The 2020 Austrian Grand Prix heralded a welcome return to Formula 1 after a delayed start to the season as a result of the COVID-19 pandemic that has forced the world into lockdown.
Ten Grand Prix (Australia, Bahrain, China, Vietnam, Netherlands, Spain, Monaco, Azerbaijan, Canada and France) have been either postponed or cancelled outright as countries attempt to curb the spread of a virus that has already claimed millions of lives worldwide.
When F1 returned it did so in a tightly controlled bubble. Each visitor to the Austrian Grand Prix paddock was required to take multiple swab tests prior to being giving access to F1’s inner sanctum, and of the thousands of F1 personnel was subject to strict guidelines as to where they can go and who they can mix with.
And of course, there were no spectators, which gave the Red Bull Ring an eerily empty feel.
Away from the track it has been a tumultuous time for the Williams F1 team. A lack of competitiveness over a prolonged period of time, no racing and the last minute withdrawal of title sponsor ROKiT has hit their finances hard, and the Williams family has made the decision to put the team up for sale, just as the safe haven of a budget cap appears on the horizon.
And so – sadly – the 2020 Grand Prix season could be the last for Williams as a family owned constructor.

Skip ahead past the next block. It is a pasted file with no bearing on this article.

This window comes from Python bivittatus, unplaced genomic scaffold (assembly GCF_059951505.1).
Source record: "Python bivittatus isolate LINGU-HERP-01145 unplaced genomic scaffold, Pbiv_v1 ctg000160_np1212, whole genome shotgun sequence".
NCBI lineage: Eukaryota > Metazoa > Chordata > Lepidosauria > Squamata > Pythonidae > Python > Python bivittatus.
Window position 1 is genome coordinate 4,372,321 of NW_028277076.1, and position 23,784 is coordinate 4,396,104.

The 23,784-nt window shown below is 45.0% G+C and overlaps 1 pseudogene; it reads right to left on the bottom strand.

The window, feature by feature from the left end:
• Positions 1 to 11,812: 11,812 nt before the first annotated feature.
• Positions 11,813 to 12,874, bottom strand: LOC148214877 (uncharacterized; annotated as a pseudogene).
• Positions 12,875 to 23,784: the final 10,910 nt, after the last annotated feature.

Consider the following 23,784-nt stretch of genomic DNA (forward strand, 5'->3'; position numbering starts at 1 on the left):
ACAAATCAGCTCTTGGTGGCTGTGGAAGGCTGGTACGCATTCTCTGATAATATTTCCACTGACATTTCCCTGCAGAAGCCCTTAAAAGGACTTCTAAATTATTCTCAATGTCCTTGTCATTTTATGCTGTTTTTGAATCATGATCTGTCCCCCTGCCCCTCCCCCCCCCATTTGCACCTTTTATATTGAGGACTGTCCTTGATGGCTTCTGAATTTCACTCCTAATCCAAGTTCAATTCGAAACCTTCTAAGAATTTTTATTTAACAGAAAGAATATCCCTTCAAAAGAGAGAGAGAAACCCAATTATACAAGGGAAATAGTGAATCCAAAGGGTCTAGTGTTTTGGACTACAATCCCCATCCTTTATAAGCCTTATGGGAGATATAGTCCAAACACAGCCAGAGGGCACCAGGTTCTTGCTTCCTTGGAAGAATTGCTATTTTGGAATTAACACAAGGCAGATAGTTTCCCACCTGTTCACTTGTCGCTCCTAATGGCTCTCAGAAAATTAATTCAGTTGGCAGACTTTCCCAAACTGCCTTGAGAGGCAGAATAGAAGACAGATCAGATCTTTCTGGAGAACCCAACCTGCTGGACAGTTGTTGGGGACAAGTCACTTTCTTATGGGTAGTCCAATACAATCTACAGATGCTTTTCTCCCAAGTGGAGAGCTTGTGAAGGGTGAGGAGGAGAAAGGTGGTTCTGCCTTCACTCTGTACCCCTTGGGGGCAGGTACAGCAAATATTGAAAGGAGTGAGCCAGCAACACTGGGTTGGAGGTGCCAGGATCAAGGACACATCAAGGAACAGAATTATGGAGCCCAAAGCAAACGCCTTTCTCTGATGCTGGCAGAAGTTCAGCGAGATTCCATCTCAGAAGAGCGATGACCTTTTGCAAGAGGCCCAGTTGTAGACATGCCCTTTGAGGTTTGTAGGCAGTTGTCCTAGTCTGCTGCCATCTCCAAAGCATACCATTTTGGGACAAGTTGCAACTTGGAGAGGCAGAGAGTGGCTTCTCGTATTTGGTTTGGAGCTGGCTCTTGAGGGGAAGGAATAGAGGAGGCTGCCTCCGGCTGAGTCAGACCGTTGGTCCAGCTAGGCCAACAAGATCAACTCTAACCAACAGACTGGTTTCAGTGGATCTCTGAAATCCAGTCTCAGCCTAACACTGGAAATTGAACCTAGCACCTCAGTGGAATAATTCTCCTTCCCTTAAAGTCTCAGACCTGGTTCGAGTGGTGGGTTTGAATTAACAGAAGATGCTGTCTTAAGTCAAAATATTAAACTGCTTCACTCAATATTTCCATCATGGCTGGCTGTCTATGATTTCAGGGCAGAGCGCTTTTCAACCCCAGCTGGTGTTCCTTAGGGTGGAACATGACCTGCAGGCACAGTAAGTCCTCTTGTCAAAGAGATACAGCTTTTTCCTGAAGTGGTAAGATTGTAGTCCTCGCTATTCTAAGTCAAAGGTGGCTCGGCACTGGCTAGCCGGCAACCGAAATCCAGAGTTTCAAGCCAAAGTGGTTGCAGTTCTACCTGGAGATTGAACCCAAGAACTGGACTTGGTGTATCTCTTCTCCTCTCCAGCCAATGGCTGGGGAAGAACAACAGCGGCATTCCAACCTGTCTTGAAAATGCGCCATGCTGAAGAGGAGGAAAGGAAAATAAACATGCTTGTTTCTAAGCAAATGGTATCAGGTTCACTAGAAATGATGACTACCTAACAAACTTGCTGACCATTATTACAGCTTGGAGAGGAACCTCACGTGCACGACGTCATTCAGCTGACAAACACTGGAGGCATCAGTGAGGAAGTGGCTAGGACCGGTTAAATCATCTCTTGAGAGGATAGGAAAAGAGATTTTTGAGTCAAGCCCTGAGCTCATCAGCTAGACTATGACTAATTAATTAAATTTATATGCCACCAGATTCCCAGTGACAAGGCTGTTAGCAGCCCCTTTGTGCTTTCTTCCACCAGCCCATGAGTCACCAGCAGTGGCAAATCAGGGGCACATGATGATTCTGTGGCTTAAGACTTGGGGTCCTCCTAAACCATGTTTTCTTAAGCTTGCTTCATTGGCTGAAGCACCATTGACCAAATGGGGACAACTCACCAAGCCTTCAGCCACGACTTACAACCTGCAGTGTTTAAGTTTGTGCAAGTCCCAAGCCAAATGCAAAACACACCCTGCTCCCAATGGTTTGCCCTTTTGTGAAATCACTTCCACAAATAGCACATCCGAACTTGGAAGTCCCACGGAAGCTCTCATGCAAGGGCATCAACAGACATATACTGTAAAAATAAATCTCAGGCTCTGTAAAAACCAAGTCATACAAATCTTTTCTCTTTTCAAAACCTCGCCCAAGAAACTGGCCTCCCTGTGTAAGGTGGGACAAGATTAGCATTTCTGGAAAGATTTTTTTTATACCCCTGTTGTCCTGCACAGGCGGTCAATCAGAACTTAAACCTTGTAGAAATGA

Despite this, the team arrived at the track for the 2020 Austrian Grand Prix with a renewed optimism, following a much improved showing in pre-season testing in Barcelona. However, come Saturday, it was clear that Williams still had work to do if it was to plant itself in F1’s midfield (as is the hope), with a somewhat disappointing 17th and 20th in qualifying for George Russell and F1 debutant Nicholas Latifi respectively.
More struggles were to follow come the race, cooling and fuel pressure issues cemented the two Williams cars to the back of the field, before George’s retirement (mechanical) on lap 49.
Nicholas was able to complete the race distance on his F1 debut, crossing the line in 11th position, one place away from a points finish, glad to be in the car and learning as he goes.
“Today was all about learning for me. We struggled early on in the race with some cooling issues so I couldn’t push as hard as I wanted to. It was about managing a bunch of things, but that is part of Formula One, it can happen.
We got caught out by the first safety car, by staying out an extra lap. Most of the race was unfortunately done by myself, so it was nice that the safety car came out at the end so I could experience running close to the other cars. I am frustrated that I was so close to getting a point, but it is a learning experience and I will come back stronger next weekend.” he told williams.com
Next up is the 2020 Styrian GP – the second of two races at the Red Bull Ring. Hopefully Williams can build on the progress made this weekend and gain further strides back towards the front of the grid.